The Supreme Court has slammed the government for treating army personnel

The Supreme Court has slammed the government for treating army personnel “bravely defending the country even at the cost of their lives” shabbily and upheld a higher disability pension to an officer who lost his hand in the Siachen.

“This is a pittance (Rs 1,000 a month, plus dearness allowance). If this is the manner in which the army personnel are treated, it is extremely unfortunate…. We regret to say army officers and armymen in our country are being treated in a shabby manner by the government,” Justices Markandey Katju and A.K. Patnaik said.

The government had appealed a Punjab and Haryana High Court order giving C.S. Sidhua higher pension.

The apex court found no reason to interfere with the order. Instead, it was scathing in its criticism of the government for trying to justify such a meagre disability pension. “If a person goes to any part of Delhi and sits for begging, he will earn Rs 1,000 every day and you are offering a pittance of Rs 1,000 per month for a man who fought for the country in the high altitudes and whose arm was amputated?” the two-judge bench said.
Sidhu had joined as a short-service commission officer on June 22, 1968. On November 21, 1970, he met with an accident in the Siachen after which his right arm had to be amputated. He also suffered a compound fracture of the femur (thigh bone) and fracture of the mandible (jaw bone). He was released from service on June 23, 1978.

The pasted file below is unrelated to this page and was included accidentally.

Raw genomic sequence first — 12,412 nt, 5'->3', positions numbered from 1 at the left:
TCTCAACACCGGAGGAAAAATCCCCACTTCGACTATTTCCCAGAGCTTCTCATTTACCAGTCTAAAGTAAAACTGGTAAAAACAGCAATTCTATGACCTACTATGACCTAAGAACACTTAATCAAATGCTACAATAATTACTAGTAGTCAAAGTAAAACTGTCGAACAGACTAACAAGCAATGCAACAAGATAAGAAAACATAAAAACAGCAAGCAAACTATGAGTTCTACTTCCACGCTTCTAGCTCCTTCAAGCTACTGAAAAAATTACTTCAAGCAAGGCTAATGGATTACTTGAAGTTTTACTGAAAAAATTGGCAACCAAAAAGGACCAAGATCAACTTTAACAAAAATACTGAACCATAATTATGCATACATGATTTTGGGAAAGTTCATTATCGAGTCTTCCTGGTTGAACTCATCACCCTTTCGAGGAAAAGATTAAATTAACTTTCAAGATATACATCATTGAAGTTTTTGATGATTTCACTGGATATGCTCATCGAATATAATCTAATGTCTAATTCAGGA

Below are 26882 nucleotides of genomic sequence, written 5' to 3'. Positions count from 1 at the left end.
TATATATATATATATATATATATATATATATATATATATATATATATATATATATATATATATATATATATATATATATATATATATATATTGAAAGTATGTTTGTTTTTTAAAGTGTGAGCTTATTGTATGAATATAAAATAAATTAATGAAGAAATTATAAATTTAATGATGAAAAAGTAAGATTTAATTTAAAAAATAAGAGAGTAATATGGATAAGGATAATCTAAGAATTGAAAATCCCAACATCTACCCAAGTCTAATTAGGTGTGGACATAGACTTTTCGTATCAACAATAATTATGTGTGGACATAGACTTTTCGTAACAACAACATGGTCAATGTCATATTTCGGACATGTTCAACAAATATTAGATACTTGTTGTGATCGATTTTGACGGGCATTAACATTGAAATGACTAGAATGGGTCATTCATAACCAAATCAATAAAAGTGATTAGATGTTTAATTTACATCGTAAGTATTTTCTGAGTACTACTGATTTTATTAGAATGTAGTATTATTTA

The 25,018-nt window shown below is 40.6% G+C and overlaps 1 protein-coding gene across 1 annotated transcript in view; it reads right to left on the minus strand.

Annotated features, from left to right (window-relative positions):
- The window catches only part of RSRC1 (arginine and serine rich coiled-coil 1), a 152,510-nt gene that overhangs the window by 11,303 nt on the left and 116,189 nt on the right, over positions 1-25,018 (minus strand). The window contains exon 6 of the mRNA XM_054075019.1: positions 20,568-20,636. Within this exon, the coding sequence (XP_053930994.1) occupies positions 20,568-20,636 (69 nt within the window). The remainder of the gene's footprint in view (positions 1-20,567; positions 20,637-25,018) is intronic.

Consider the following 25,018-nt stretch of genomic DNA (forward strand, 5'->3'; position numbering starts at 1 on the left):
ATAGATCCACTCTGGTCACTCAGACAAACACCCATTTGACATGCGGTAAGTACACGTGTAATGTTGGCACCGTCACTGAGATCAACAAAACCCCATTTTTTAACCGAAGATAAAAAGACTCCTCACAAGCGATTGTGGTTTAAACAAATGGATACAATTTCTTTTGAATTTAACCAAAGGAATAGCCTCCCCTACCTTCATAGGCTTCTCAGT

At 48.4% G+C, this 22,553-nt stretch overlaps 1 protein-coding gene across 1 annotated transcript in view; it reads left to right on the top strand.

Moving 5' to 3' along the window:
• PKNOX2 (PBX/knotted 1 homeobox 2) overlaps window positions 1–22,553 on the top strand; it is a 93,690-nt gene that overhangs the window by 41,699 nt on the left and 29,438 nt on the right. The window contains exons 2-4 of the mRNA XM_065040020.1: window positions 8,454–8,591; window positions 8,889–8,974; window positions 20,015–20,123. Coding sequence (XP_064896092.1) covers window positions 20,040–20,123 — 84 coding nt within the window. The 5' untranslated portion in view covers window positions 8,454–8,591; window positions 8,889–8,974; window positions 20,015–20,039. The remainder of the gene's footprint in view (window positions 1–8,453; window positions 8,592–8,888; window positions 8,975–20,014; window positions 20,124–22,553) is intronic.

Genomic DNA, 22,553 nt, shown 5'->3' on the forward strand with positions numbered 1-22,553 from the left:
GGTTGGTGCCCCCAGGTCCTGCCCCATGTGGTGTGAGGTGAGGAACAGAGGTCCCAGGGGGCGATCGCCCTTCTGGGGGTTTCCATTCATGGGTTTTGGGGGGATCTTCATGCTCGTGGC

The army authorities insisted on taking into account the period from June 22, 1968, to November 21, 1970, to calculate his pension. But the high court said the entire commissioned service, from June 22, 1968, to June 23, 1978, should be counted and ordered the authorities to pay the disability pension and other benefits accordingly.
The apex court, upholding the high court order, asked the authorities to clear the arrears within three months, along with interest at the rate of 8 per cent annually. “Army personnel should be treated in a better and more humane manner by the government authorities, particularly, in respect of their emoluments, pension and other benefits,” the bench said.

At yesterday’s hearing, the government was represented by an additional solicitor-general. Sidhu was not present, but the apex court dismissed the government’s appeal without waiting for the officer to place his version.

“… We are in full agreement with the high court that for the purpose of qualifying service for disability pension, the entire period of commissioned service rendered by the respondent has to be taken into account,” it said.